That’s what makes this short fascinating. Harley knows how her Batman works. She commits crimes, he catches her, she gets locked up in Arkham, and Gotham’s revolving-door justice system lets her out, intentionally or not, to let her start the whole cycle over, again and again. She knows that these are the rules to the game; she is so sure of it.

Right up until the moment it doesn’t work the way she expects.

That first bite perfectly sets up this world as playing just within but ultimately against those established, expected rules; I can’t think of a better way to do so.

But if I could have added one thing to the short, it would have been a line reminiscent of her “Don’t you knock before entering a lady’s boudoir?” from “Harlequinade.” Personally, I don’t understand DC’s attempts to sex-up Harley. To me, there is nothing sexier than her iconic, form-fitting harlequin outfit; everything else is just a derivative copy (including my own, I know, I know). I find it so unnecessary to dress her up in kinky nurse outfits or lingerie. And, if one is going to do so, at least make it serve a point, like in “Mad Love” when she dons lingerie to tempt the Joker. And it wasn’t even that far of a stretch to have her in her underwear in this short; she is at home and wasn’t necessarily expecting guests. Why not acknowledge it, crack a joke about it, instead of kinda making it seem like a bustier, panties, and barely held-together stockings are her normal everyday crime-wear? She’s crazy, sure, but it’s just impractical to go running around the streets of Gotham in that. I’m all for making her sexy—she undeniably and, again, joyfully is—but she could have been sexy and funny, which fits her so much better.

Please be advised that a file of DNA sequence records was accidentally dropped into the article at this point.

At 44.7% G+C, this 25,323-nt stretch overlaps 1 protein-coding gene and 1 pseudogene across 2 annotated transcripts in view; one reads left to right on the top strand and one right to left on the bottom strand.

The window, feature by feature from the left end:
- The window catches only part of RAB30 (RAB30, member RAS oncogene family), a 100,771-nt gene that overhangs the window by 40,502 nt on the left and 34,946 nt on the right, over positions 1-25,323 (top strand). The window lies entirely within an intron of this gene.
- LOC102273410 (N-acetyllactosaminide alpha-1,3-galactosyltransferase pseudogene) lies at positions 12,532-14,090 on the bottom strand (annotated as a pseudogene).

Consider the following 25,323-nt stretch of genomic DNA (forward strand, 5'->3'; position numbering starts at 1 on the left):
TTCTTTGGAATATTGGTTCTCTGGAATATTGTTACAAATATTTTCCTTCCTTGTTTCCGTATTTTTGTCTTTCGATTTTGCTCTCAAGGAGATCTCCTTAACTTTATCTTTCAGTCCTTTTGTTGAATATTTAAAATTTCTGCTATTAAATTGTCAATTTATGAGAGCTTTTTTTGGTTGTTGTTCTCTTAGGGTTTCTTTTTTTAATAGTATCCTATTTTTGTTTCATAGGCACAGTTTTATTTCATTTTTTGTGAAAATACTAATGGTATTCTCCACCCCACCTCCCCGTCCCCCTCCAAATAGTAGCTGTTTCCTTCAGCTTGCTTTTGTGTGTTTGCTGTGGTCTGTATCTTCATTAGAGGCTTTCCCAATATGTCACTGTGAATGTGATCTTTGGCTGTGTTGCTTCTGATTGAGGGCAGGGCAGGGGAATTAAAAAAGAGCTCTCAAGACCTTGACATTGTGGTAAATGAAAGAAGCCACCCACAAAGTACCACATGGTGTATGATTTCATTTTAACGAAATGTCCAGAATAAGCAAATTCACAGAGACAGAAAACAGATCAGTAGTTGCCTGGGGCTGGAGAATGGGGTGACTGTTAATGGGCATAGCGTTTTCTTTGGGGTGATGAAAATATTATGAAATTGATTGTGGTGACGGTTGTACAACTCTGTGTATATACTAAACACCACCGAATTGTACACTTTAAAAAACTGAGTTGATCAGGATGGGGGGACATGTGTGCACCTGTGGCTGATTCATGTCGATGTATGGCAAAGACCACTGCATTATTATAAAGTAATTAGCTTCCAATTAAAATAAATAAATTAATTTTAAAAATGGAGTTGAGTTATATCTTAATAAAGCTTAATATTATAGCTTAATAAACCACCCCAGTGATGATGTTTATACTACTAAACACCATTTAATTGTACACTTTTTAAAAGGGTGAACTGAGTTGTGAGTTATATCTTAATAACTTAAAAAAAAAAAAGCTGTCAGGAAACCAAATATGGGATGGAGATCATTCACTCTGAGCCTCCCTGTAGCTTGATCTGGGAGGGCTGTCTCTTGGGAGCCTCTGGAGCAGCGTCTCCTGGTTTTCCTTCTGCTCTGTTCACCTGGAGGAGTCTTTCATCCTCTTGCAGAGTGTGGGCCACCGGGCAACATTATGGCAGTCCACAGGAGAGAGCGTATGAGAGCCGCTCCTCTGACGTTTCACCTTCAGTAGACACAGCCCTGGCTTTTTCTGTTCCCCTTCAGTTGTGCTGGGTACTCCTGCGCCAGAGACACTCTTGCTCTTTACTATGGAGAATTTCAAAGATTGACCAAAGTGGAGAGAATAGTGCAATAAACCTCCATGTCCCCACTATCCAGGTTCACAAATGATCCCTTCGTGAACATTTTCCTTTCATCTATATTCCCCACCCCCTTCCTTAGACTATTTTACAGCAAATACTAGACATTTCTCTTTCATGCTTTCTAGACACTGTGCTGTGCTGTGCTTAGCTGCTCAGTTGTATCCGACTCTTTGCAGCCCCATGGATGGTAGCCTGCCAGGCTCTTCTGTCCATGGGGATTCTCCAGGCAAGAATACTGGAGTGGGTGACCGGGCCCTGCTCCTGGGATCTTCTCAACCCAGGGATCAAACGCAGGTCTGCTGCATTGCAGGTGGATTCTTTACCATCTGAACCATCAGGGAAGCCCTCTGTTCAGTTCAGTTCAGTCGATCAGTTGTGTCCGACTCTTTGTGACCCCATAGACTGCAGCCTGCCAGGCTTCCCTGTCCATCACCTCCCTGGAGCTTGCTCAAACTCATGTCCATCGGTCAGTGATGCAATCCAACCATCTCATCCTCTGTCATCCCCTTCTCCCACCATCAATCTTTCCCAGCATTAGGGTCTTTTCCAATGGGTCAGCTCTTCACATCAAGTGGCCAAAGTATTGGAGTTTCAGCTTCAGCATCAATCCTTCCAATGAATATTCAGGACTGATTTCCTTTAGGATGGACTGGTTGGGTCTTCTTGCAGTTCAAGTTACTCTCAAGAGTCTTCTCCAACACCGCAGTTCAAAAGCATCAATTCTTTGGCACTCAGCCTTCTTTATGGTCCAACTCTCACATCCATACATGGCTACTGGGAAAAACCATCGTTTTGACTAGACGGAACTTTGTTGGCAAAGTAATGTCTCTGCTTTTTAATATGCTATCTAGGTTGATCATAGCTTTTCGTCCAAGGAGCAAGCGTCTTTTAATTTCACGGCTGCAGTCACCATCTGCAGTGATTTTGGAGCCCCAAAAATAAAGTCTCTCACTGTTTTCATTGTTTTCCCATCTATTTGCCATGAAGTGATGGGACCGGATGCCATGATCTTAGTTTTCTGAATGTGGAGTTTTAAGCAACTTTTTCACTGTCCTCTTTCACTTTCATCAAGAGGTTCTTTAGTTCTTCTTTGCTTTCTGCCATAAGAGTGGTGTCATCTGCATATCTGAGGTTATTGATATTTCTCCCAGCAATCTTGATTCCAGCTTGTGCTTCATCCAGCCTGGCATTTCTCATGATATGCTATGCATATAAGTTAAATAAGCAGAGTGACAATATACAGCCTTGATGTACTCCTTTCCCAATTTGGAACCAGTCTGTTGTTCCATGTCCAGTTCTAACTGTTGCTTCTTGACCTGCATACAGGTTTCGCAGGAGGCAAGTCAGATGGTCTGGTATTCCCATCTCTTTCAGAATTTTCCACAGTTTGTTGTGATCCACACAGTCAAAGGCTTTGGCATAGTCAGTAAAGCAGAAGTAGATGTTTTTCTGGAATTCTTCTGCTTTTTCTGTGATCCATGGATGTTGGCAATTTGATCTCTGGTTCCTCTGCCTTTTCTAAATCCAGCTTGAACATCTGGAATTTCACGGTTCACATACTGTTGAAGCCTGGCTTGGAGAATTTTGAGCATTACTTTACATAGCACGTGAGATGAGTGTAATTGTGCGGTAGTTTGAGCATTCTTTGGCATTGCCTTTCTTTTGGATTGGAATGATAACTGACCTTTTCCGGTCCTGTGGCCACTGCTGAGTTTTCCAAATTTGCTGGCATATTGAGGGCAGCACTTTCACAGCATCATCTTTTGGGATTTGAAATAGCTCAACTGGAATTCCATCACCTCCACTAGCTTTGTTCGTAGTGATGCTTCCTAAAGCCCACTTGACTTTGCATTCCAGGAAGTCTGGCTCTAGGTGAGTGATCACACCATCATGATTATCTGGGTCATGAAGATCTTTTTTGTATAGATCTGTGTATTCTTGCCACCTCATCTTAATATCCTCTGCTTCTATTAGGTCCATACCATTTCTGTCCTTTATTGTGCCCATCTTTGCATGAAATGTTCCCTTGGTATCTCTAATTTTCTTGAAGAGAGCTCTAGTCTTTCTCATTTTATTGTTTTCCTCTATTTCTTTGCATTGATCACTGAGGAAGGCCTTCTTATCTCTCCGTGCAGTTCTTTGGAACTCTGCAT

But, like I said, whatever she’s wearing, at least Harley got to be more than just eye-candy or a prop. The film’s main female character in the Batman story arc, Tina, is just that: a pretty prop meant to manufacture motivation for Kirk and the movie’s ultimate villain, his old college roommate, Will Magnus. Tina hardly speaks. She has little to no characterization or backstory, particularly independent of the men in her life—hell, we don’t even know what she was studying while she was in school with them. We also oddly don’t know exactly why she’s dating Magnus who is, from the start, a complete, misogynistic, consent-violating, manipulative, jealous, ungrateful jackass who isn’t even remotely sympathetic or concerned for his dying friend; why is she with him, when the movie practically hits the viewer over the head with the fact that she ought to be and would likely rather be with Kirk (though, even with Kirk, I don’t really understand the appeal; he doesn’t really have many endearing qualities and we never really get to find out much about their relationship to each other, other than that they have one)?

Except, there goes our entire plot, if her dating choices made any sense at all.